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Business

Troubled RVR still attractive to investors, gets new shareholder

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Citadel Capital holds a 51 per cent stake in Rift Valley Railways (RVR) through one of its platform firm, Africa Railways, which invests in Africa’s rail industry. Photo/File

Emerging Capital Partners has reached an agreement with Qalaa Holdings to acquire the latter’s 73.76pc stake in Rift Valley Railways. PHOTO|FILE 

By NJIRAINI MUCHIRA

Posted  Tuesday, April 4   2017 at  16:51

In Summary

  • This is the fifth time that RVR, the concession operator of the Kenya-Uganda railway line, is changing hands in a period of 12 years.
  • ECP edged out other international companies that Qalaa has been in negotiations with regarding disposal of its stake in RVR after the concession became a liability.
  • Other companies that were interested were project management firm Armstrong & Duncan, petroleum distributor Rubix Energy, logistics firm Shreeji Enterprises and state-owned South African railway firm Transnet Engineering.

A pan-African private equity firm will be the new principal shareholder of the troubled Rift Valley Railways.

The EastAfrican can report that Washington-based Emerging Capital Partners (ECP), which says it invests in companies that operate in business environments characterised by limited competition, has reached an agreement with Cairo-based Qalaa Holdings to acquire the latter’s 73.76 per cent stake in RVR.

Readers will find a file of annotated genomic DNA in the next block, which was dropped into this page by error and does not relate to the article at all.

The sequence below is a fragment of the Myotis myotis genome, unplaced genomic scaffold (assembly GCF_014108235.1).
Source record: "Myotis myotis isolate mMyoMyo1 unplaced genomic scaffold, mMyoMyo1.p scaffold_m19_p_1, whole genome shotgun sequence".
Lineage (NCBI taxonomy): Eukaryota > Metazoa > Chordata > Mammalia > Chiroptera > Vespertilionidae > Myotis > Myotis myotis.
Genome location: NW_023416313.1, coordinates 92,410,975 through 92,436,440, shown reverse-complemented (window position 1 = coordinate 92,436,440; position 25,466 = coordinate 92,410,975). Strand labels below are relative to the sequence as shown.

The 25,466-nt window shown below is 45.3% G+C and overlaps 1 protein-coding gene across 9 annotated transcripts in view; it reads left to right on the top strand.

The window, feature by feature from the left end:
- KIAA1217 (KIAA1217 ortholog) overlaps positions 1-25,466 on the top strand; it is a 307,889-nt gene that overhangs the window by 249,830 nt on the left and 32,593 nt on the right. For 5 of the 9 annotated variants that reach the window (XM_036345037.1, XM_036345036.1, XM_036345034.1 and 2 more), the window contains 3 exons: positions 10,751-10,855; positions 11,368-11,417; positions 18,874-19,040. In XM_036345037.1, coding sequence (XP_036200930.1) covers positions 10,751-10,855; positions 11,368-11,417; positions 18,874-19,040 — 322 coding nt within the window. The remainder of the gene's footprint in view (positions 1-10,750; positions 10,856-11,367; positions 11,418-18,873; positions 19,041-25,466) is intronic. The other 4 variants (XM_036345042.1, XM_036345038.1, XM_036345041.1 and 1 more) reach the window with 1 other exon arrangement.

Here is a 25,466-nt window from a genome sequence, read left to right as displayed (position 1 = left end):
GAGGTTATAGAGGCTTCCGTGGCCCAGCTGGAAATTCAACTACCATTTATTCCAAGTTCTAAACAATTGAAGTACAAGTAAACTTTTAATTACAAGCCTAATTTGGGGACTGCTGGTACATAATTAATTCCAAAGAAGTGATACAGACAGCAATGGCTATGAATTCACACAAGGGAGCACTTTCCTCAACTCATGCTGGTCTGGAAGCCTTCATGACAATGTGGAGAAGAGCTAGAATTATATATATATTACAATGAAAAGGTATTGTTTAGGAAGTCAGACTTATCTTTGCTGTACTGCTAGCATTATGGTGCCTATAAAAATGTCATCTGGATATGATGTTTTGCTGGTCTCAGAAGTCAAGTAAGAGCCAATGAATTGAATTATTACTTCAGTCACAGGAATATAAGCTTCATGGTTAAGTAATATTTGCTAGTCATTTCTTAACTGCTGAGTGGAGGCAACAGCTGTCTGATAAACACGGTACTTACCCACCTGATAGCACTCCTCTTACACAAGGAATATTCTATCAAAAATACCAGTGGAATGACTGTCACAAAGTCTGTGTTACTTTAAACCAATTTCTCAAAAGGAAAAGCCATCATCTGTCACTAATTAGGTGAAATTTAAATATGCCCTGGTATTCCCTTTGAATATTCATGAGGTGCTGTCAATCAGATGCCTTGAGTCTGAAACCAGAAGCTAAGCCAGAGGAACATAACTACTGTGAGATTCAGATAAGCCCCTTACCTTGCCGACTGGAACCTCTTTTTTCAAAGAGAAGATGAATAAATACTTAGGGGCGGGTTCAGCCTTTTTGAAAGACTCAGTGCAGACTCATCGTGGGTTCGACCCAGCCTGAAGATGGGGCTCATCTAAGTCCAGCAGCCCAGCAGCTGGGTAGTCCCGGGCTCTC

This is the fifth time that RVR, the concession operator of the Kenya-Uganda railway line, is changing hands in a period of 12 years. The concession has a lifespan of 25 years.

ECP edged out other international companies that Qalaa has been in negotiations with regarding disposal of its stake in RVR after the concession became a liability.

Other companies that were interested were project management firm Armstrong & Duncan, petroleum distributor Rubix Energy, logistics firm Shreeji Enterprises and state-owned South African railway firm Transnet Engineering.

ECP, which has raised over $2 billion for investments, is not new in Kenya.

It is in the process of raking in a whopping $100 million from the sale of Kenyan coffee chain Java House after controlling the business for only five years.

The PE firm acquired a 90 per cent stake in Java House in 2012 and is currently in talks with two American firms interested in buying it out.

The firm will make impressive profits from the deal having reportedly paid between $25 million and $60 million for the business.

ECP also has interests in Wananchi Group, the media and telecommunications company specialising in pay television, satellite and Internet services.

According to multiple sources, ECP has already agreed in principle to acquire RVR and has contracted audit and advisory firm KPMG to carry out due diligence on the firm, a process that has been ongoing over the past few weeks.

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